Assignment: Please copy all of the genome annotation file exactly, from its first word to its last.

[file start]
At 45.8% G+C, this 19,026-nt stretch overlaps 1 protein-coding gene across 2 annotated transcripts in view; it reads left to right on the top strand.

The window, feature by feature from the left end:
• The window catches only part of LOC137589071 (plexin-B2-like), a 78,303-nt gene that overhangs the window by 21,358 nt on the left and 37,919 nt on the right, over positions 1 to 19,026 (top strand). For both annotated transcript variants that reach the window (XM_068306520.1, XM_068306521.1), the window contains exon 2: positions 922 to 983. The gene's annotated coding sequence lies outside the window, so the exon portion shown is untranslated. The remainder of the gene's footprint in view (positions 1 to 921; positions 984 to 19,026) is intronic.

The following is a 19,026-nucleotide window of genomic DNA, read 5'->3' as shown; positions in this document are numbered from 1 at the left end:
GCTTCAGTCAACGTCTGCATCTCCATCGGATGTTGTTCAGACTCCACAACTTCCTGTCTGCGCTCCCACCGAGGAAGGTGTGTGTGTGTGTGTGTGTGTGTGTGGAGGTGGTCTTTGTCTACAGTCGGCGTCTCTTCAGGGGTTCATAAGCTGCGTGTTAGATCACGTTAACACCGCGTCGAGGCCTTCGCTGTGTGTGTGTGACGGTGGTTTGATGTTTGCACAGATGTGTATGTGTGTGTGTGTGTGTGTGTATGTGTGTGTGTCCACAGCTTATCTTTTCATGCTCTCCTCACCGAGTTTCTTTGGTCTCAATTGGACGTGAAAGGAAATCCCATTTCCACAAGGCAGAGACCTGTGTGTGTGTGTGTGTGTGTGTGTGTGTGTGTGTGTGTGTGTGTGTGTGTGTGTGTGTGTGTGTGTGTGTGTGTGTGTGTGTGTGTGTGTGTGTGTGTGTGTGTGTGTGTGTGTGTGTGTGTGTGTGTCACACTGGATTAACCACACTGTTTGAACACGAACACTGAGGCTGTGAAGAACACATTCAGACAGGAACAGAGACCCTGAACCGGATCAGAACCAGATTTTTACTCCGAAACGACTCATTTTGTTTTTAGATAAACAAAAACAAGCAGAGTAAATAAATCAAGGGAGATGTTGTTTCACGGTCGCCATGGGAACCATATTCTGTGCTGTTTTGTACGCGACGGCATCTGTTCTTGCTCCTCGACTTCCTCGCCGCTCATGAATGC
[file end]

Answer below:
At 45.8% G+C, this 19,026-nt stretch overlaps 1 protein-coding gene across 2 annotated transcripts in view; it reads left to right on the top strand.

The window, feature by feature from the left end:
• The window catches only part of LOC137589071 (plexin-B2-like), a 78,303-nt gene that overhangs the window by 21,358 nt on the left and 37,919 nt on the right, over positions 1 to 19,026 (top strand). For both annotated transcript variants that reach the window (XM_068306520.1, XM_068306521.1), the window contains exon 2: positions 922 to 983. The gene's annotated coding sequence lies outside the window, so the exon portion shown is untranslated. The remainder of the gene's footprint in view (positions 1 to 921; positions 984 to 19,026) is intronic.

The following is a 19,026-nucleotide window of genomic DNA, read 5'->3' as shown; positions in this document are numbered from 1 at the left end:
GCTTCAGTCAACGTCTGCATCTCCATCGGATGTTGTTCAGACTCCACAACTTCCTGTCTGCGCTCCCACCGAGGAAGGTGTGTGTGTGTGTGTGTGTGTGTGTGGAGGTGGTCTTTGTCTACAGTCGGCGTCTCTTCAGGGGTTCATAAGCTGCGTGTTAGATCACGTTAACACCGCGTCGAGGCCTTCGCTGTGTGTGTGTGACGGTGGTTTGATGTTTGCACAGATGTGTATGTGTGTGTGTGTGTGTGTGTATGTGTGTGTGTCCACAGCTTATCTTTTCATGCTCTCCTCACCGAGTTTCTTTGGTCTCAATTGGACGTGAAAGGAAATCCCATTTCCACAAGGCAGAGACCTGTGTGTGTGTGTGTGTGTGTGTGTGTGTGTGTGTGTGTGTGTGTGTGTGTGTGTGTGTGTGTGTGTGTGTGTGTGTGTGTGTGTGTGTGTGTGTGTGTGTGTGTGTGTGTGTGTGTGTGTGTGTGTGTCACACTGGATTAACCACACTGTTTGAACACGAACACTGAGGCTGTGAAGAACACATTCAGACAGGAACAGAGACCCTGAACCGGATCAGAACCAGATTTTTACTCCGAAACGACTCATTTTGTTTTTAGATAAACAAAAACAAGCAGAGTAAATAAATCAAGGGAGATGTTGTTTCACGGTCGCCATGGGAACCATATTCTGTGCTGTTTTGTACGCGACGGCATCTGTTCTTGCTCCTCGACTTCCTCGCCGCTCATGAATGC